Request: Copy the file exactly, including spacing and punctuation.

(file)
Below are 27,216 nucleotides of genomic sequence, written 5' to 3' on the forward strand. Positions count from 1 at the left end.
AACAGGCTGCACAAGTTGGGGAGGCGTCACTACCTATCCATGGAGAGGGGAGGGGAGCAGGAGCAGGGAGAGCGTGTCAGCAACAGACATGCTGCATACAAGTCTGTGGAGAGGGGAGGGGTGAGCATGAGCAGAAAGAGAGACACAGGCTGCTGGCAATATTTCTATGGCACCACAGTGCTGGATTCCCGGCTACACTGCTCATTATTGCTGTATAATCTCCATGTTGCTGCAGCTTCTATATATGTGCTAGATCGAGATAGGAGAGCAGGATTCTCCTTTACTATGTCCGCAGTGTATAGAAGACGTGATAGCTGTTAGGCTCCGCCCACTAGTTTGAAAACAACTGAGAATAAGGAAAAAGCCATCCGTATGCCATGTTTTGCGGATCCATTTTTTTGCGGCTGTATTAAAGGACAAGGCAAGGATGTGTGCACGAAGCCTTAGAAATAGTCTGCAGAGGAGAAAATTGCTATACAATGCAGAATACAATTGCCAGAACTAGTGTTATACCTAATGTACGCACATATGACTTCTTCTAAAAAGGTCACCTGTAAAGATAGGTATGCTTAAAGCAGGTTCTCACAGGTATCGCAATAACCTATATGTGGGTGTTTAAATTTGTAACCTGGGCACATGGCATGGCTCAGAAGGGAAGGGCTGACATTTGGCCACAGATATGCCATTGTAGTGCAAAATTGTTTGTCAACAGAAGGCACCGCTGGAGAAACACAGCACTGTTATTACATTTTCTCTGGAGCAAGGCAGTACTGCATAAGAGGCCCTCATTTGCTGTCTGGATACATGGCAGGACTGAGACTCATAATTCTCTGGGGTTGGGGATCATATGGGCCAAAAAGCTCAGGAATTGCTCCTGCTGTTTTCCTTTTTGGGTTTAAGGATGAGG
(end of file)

Below are 27,216 nucleotides of genomic sequence, written 5' to 3' on the forward strand. Positions count from 1 at the left end.
AACAGGCTGCACAAGTTGGGGAGGCGTCACTACCTATCCATGGAGAGGGGAGGGGAGCAGGAGCAGGGAGAGCGTGTCAGCAACAGACATGCTGCATACAAGTCTGTGGAGAGGGGAGGGGTGAGCATGAGCAGAAAGAGAGACACAGGCTGCTGGCAATATTTCTATGGCACCACAGTGCTGGATTCCCGGCTACACTGCTCATTATTGCTGTATAATCTCCATGTTGCTGCAGCTTCTATATATGTGCTAGATCGAGATAGGAGAGCAGGATTCTCCTTTACTATGTCCGCAGTGTATAGAAGACGTGATAGCTGTTAGGCTCCGCCCACTAGTTTGAAAACAACTGAGAATAAGGAAAAAGCCATCCGTATGCCATGTTTTGCGGATCCATTTTTTTGCGGCTGTATTAAAGGACAAGGCAAGGATGTGTGCACGAAGCCTTAGAAATAGTCTGCAGAGGAGAAAATTGCTATACAATGCAGAATACAATTGCCAGAACTAGTGTTATACCTAATGTACGCACATATGACTTCTTCTAAAAAGGTCACCTGTAAAGATAGGTATGCTTAAAGCAGGTTCTCACAGGTATCGCAATAACCTATATGTGGGTGTTTAAATTTGTAACCTGGGCACATGGCATGGCTCAGAAGGGAAGGGCTGACATTTGGCCACAGATATGCCATTGTAGTGCAAAATTGTTTGTCAACAGAAGGCACCGCTGGAGAAACACAGCACTGTTATTACATTTTCTCTGGAGCAAGGCAGTACTGCATAAGAGGCCCTCATTTGCTGTCTGGATACATGGCAGGACTGAGACTCATAATTCTCTGGGGTTGGGGATCATATGGGCCAAAAAGCTCAGGAATTGCTCCTGCTGTTTTCCTTTTTGGGTTTAAGGATGAGG